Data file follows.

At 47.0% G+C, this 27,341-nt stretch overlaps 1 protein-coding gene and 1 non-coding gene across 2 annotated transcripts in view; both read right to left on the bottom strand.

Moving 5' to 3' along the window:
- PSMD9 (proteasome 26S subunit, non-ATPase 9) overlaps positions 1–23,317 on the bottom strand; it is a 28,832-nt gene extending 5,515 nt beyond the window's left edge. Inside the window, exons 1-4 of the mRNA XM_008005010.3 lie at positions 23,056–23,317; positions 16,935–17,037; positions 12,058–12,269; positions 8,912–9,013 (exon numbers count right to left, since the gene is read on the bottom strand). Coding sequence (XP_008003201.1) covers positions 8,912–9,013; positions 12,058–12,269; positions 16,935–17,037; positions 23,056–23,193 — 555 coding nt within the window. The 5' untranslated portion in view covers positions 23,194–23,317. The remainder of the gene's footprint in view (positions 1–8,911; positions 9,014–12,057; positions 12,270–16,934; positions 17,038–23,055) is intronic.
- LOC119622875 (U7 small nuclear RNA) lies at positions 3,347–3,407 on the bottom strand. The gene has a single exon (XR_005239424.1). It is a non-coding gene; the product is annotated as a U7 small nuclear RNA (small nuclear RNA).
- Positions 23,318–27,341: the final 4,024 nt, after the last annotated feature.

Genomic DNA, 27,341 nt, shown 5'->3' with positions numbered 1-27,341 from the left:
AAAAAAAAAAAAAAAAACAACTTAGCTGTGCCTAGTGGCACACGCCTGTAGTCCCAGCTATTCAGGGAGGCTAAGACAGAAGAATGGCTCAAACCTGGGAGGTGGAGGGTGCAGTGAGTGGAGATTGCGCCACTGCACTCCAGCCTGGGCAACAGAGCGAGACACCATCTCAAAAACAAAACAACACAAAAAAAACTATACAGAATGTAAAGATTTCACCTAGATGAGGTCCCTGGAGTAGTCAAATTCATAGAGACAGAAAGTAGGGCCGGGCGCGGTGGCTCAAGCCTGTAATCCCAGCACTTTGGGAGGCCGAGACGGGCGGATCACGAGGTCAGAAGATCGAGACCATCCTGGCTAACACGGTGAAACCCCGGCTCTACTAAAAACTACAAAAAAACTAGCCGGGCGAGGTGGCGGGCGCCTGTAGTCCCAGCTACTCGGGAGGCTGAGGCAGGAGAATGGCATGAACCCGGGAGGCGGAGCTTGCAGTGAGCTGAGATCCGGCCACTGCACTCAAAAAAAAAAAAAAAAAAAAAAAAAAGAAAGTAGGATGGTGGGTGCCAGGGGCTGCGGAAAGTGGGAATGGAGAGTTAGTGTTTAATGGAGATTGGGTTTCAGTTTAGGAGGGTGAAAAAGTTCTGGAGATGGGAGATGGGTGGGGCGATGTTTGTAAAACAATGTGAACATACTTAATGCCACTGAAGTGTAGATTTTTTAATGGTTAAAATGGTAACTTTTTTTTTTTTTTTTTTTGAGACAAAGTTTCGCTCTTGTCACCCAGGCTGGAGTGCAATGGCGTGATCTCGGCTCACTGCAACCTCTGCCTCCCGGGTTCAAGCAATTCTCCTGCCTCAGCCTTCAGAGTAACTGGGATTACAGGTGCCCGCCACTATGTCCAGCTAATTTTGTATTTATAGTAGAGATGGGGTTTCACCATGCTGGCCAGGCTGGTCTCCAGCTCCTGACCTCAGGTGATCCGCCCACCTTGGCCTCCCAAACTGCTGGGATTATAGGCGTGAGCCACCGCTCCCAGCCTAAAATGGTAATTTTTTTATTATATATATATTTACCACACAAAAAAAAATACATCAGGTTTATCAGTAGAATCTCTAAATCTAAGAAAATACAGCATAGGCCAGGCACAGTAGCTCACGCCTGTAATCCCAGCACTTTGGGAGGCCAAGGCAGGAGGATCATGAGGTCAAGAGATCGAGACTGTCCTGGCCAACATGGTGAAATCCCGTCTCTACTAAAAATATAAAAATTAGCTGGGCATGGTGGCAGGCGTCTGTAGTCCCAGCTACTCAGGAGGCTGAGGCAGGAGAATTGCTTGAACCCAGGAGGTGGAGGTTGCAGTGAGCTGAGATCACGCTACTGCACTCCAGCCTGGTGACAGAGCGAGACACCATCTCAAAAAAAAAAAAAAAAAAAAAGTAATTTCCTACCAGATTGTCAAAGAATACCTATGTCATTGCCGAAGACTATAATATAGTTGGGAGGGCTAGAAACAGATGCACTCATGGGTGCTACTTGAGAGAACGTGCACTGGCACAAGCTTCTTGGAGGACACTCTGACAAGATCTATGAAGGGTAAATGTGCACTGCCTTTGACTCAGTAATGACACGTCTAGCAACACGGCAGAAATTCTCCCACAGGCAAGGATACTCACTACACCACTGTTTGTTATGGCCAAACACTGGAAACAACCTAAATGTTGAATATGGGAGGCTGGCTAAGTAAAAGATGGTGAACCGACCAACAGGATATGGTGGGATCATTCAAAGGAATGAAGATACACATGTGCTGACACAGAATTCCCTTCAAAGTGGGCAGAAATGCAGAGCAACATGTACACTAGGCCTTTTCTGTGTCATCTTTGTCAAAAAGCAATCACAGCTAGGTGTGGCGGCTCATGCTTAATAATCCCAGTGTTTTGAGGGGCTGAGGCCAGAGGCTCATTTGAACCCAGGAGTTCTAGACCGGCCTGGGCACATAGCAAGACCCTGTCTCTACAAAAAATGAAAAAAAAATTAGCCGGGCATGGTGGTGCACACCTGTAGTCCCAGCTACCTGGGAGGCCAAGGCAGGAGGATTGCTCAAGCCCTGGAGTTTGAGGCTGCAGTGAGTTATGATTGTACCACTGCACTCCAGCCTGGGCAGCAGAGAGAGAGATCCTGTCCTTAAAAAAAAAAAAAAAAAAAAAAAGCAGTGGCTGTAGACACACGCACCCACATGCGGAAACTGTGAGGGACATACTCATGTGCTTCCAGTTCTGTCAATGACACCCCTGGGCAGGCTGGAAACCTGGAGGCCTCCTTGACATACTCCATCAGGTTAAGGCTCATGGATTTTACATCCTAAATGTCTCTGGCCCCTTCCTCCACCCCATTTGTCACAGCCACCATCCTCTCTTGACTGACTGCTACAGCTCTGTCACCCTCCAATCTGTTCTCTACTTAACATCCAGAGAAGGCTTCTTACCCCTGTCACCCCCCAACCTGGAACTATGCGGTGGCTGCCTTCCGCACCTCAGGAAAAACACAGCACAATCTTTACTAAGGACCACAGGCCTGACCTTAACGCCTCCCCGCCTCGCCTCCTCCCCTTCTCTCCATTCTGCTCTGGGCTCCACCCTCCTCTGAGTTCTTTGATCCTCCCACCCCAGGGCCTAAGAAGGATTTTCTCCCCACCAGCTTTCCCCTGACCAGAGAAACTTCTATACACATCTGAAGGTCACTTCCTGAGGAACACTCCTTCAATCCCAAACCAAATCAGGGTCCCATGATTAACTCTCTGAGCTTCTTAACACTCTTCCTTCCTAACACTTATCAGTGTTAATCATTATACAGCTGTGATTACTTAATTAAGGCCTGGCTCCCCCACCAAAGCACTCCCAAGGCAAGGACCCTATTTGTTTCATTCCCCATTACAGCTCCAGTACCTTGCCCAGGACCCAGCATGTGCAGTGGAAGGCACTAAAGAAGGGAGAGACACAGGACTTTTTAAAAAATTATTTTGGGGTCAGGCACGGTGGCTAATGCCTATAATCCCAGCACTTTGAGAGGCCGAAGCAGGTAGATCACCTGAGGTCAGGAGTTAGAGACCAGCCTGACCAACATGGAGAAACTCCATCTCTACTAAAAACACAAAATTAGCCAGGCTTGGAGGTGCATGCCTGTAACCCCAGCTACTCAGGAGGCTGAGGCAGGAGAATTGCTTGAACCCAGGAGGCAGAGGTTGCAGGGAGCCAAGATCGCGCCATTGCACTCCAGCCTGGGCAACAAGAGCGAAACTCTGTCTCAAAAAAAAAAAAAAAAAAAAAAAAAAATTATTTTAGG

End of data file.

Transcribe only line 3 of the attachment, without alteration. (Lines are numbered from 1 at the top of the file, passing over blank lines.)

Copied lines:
- PSMD9 (proteasome 26S subunit, non-ATPase 9) overlaps positions 1–23,317 on the bottom strand; it is a 28,832-nt gene extending 5,515 nt beyond the window's left edge. Inside the window, exons 1-4 of the mRNA XM_008005010.3 lie at positions 23,056–23,317; positions 16,935–17,037; positions 12,058–12,269; positions 8,912–9,013 (exon numbers count right to left, since the gene is read on the bottom strand). Coding sequence (XP_008003201.1) covers positions 8,912–9,013; positions 12,058–12,269; positions 16,935–17,037; positions 23,056–23,193 — 555 coding nt within the window. The 5' untranslated portion in view covers positions 23,194–23,317. The remainder of the gene's footprint in view (positions 1–8,911; positions 9,014–12,057; positions 12,270–16,934; positions 17,038–23,055) is intronic.